HomephilosophyDo We Need a Cause?
An ultrasound of a fetus's face.

Do we need to know if LD can be detected before birth? Should it even be possible?

Part of my learning disability assessment involved giving a history of my family, my childhood health and my mom’s pregnancy. This is likely done to eliminate physical causes for whatever cognitive challenges exposed during testing, but it does present an interesting philosophical question.

Do we need to know the causes of neurodivergence?

So long as neurodivergent folks receive needed supports, does it matter how they got to be the way they are? Does the why behind their differences really matter?

The Onset of Fear
New parents are offered the choice of whether or not to abort when their fetus tests positive for Down Syndrome. While I like to think most parents who are presented that choice decide not to, but I know there are those who still do. It’s not right to abort because of disability, but it still happens.

The anti-vax movement has caused incredible suffering to huge numbers of people, because of the fear incited by a debunked medical study linking autism to vaccinations. Yes, there have been measles outbreaks, but now those who cannot get vaccinated – the very people who are protected by herd immunity – are now stigmatized as ignorant anti-vaxxers.

Those with chronic neurological and immune system diseases already suffer from symptoms directly caused by their diseases. They also deal with constant stigma associated with chronic illness, but now they must deal with rage from those who don’t understand there are real medical reasons against vaccinating.

When cognitive function is impaired by environmental problems, like lead poisoning, the urge to blame parents is strong enough to make many families miserable. Lead poisoning is much more common in low-income areas because homeowners can’t afford the high cost of renovation, or renters have no control over what their landlords do.

That, in turn, can make the struggle for children to break out of already difficult situations.

Using Knowledge For Good
On the other hand, finding out about a high likelihood of Down Syndrome may present a way for future parents to better prepare for their new baby’s future needs. They’ll be able to find support systems before birth, study up on what to expect and how to find resources for early therapy and accommodation.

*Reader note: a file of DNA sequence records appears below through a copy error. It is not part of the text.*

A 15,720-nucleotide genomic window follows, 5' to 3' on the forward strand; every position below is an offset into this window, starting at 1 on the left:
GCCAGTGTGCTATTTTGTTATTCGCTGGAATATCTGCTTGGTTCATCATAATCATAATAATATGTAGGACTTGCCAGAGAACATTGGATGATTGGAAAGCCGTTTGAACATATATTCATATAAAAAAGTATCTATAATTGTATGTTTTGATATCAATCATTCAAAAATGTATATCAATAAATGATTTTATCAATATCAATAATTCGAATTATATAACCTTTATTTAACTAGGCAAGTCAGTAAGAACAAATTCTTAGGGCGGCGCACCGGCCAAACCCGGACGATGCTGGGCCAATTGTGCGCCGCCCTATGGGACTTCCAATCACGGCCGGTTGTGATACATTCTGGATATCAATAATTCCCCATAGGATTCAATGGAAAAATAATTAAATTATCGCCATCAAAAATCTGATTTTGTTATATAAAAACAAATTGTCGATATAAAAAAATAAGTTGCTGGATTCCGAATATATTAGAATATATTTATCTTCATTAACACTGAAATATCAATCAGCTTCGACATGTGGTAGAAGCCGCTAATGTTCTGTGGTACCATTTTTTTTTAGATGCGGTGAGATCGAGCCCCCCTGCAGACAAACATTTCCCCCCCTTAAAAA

Although the fallout from the bogus study has caused massive damage, it’s still healthy to question common medical procedures, especially if there are demonstrable side effects. Although modern vaccines may be generally safe, they weren’t always. For instance, one of the versions of the polio vaccine that eradicated the disease from the US actually infected 200 children.

Examples like that one highlighted the need to regulate and test vaccines for safety. When unexpected reactions do happen, there is now a system on which to report them, VAERS. This program works to monitor post-market vaccines and will start the investigation process into side effect patterns.

The knowledge that lead poisoning leads to neurological problems has prompted removal programs of lead from homes. That does cut down on cognitive function challenges as well as overall health.

Like so many issues surrounding neurodivergence and science, the issue is fraught with pros and cons.

As for my personal situation with dyslexia and whatever other labels I’ll be carrying in the near future, the cause isn’t a big concern for me. I never liked looking back and lingering over the question of “why me”, so if I ever find the causes out, I doubt it’ll bother me much.

I am curious about it, but it’s not something I absolutely need to know.

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